|Namesake||North Sydney, Nova Scotia|
|Ordered||2 January 1942|
|Builder||Morton Engineering and Dry Dock Co. Quebec City|
|Laid down||14 January 1943|
|Launched||31 July 1943|
|Commissioned||22 December 1943|
|Decommissioned||25 June 1945|
|Identification||Pennant number: K520|
|Fate||Sold for mercantile use|
|Class and type||Flower-class corvette (modified)|
|Displacement||1,015 long tons (1,031 t; 1,137 short tons)|
|Length||208 ft (63.40 m)o/a|
|Beam||33 ft (10.06 m)|
|Draught||11 ft (3.35 m)|
|Speed||16 knots (29.6 km/h)|
|Range||7,400 nautical miles (13,705 km) at 10 knots (18.5 km/h)|
|Sensors and |
HMCS Norsyd was a modified Flower-class corvette that served with the Royal Canadian Navy during the Second World War. She served primarily in the Battle of the Atlantic as a convoy escort. She was named for North Sydney, Nova Scotia, her name being a contraction of the city's name. This was due to a naming conflict with a Royal Australian Navy vessel. After the war she served as a merchant ship and then as a corvette in the Israeli Navy.
Flower-class corvettes like Norsyd serving with the Royal Canadian Navy during the Second World War were different from earlier and more traditional sail-driven corvettes. The "corvette" designation was created by the French as a class of small warships; the Royal Navy borrowed the term for a period but discontinued its use in 1877. During the hurried preparations for war in the late 1930s, Winston Churchill reactivated the corvette class, needing a name for smaller ships used in an escort capacity, in this case based on a whaling ship design. The generic name "flower" was used to designate the class of these ships, which – in the Royal Navy – were named after flowering plants.
Corvettes commissioned by the Royal Canadian Navy during the Second World War were named after communities for the most part, to better represent the people who took part in building them. This idea was put forth by Admiral Percy W. Nelles. Sponsors were commonly associated with the community for which the ship was named. Royal Navy corvettes were designed as open sea escorts, while Canadian corvettes were developed for coastal auxiliary roles which was exemplified by their minesweeping gear. Eventually the Canadian corvettes would be modified to allow them to perform better on the open seas.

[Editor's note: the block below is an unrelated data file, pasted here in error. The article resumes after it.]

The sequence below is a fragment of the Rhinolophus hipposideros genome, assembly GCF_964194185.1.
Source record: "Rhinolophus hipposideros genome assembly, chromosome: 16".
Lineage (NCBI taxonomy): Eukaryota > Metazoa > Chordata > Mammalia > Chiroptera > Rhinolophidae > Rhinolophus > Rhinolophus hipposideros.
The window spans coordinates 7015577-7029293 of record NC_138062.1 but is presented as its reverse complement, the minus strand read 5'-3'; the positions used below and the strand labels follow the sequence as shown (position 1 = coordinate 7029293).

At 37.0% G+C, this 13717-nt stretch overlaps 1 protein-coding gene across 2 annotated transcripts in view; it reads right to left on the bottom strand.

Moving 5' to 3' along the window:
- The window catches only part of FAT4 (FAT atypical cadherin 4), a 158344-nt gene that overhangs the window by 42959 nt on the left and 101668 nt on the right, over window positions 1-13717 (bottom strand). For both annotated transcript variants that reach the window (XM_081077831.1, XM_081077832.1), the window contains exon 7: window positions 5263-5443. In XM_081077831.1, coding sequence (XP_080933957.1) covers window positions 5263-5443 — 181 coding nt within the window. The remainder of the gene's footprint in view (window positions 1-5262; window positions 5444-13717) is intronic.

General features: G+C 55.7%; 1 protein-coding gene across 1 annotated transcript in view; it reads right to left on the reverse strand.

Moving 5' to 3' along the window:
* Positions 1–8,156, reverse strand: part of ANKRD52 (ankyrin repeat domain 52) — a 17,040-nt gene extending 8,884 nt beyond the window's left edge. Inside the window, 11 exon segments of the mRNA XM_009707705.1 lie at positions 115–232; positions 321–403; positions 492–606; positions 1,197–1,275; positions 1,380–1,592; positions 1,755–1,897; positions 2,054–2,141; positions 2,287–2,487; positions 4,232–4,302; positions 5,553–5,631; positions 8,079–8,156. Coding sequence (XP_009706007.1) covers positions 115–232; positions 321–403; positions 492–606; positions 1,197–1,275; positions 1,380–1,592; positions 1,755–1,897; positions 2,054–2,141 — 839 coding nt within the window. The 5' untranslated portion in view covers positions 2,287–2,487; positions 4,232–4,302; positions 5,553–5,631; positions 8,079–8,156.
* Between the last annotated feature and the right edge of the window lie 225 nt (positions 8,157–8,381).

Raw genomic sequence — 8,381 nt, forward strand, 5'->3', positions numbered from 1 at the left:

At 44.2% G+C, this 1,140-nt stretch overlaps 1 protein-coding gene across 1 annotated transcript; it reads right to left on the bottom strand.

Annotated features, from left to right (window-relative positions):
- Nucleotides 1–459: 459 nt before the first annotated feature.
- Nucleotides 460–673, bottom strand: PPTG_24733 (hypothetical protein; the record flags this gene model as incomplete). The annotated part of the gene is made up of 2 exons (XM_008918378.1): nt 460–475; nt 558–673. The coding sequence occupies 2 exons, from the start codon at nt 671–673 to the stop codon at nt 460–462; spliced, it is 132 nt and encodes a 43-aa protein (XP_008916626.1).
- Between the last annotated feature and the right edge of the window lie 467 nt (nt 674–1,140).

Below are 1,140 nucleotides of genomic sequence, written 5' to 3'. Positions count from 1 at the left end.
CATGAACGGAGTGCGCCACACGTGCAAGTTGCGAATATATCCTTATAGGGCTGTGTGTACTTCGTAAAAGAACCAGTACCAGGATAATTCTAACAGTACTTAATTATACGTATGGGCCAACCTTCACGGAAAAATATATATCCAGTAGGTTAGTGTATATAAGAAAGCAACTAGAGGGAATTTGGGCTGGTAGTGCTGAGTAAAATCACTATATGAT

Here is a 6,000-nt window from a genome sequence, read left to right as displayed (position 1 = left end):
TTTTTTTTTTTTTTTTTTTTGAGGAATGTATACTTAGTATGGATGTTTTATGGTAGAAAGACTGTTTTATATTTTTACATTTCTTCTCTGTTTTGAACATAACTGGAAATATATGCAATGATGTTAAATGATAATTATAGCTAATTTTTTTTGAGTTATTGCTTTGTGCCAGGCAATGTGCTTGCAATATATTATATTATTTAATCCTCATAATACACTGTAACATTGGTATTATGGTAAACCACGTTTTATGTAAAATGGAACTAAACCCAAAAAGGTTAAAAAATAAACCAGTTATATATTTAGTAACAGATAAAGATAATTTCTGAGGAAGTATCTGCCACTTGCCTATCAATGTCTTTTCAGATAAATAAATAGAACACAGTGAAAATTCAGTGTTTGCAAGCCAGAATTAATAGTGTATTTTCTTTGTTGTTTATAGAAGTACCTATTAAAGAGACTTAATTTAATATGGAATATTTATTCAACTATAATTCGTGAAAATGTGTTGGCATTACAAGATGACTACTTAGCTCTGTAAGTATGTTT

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Norsyd was ordered 2 January 1942 as part of the 1942-43 modified Flower-class building programme. This programme was known as the Increased Endurance. Many changes were made, all from lessons that had been learned in previous versions of the Flower-class. The bridge was made a full deck higher and built to naval standards instead of the more civilian-like bridges of previous versions. The platform for the 4-inch main gun was raised to minimize the amount of spray over it and to provide a better field of fire. It was also connected to the wheelhouse by a wide platform that was now the base for the Hedgehog anti-submarine mortar that this version was armed with. Along with the new Hedgehog, this version got the new QF 4-inch Mk XIX main gun, which was semi-automatic, used fixed ammunition and had the ability to elevate higher giving it an anti-aircraft ability.
Other superficial changes to this version include an upright funnel and pressurized boiler rooms which eliminated the need for hooded ventilators around the base of the funnel. This changed the silhouette of the corvette and made it more difficult for submariners to tell which way the corvette was laying.
Norsyd was laid down by Morton Engineering and Dry Dock Co. at Quebec City, Quebec 14 January 1943 and was launched 31 July 1943. She was commissioned into the Royal Canadian Navy 22 December 1943 at Quebec City. She was diverted to Saint John, New Brunswick en route to Halifax for fitting out. This was not completed until March 1944. In May 1945, Norsyd began the only refit of her war career at Halifax. It was completed in June 1945.
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After working up in Bermuda, Norsyd was assigned to the Western Local Escort Force working as an escort on the "Triangle Run" between Boston, New York and Halifax. She joined escort group W-7 until November 1944. While escorting a convoy on 8 September 1944 she spotted U-541 preparing to attack the convoy while on the surface in the Gulf of St. Lawrence. Norsyd opened fire and U-541 was forced to dive. The u-boat was then hunted for two days by four frigates, a minesweeper and aircraft of the Royal Canadian Air Force, but escaped.
She transferred to the Mid-Ocean Escort Force that month, becoming a trans-Atlantic convoy escort. She was assigned to escort group C-2 and remained with the group until departing for refit in May 1945. She never returned to active service.
Norsyd was paid off 25 June 1945 at Sorel, Quebec and laid up. She was transferred to the War Assets Corporation and sold for mercantile conversion. In 1946 she emerged as Balboa which was used to smuggle Jewish immigrants into British-held Palestine as part of the Aliyah Bet movement. She was caught attempting to smuggle Jewish immigrants from Yugoslavia into Palestine by HMS Venus and interned in Haifa. She remained there until being taken over by the Israeli Navy.
In 1948 she was taken over and rearmed by the nascent Israeli Navy and renamed Haganah. During her service with the Israeli Navy, she fought in the 1948 Arab–Israeli War. During Operation Yoav, she, alongside INS Wedgwood, another corvette, engaged Egyptian naval forces and shore batteries. They did little damage and suffered enough damage that they had to be sent back to Haifa for repairs. She was paid off and broken up in 1956.
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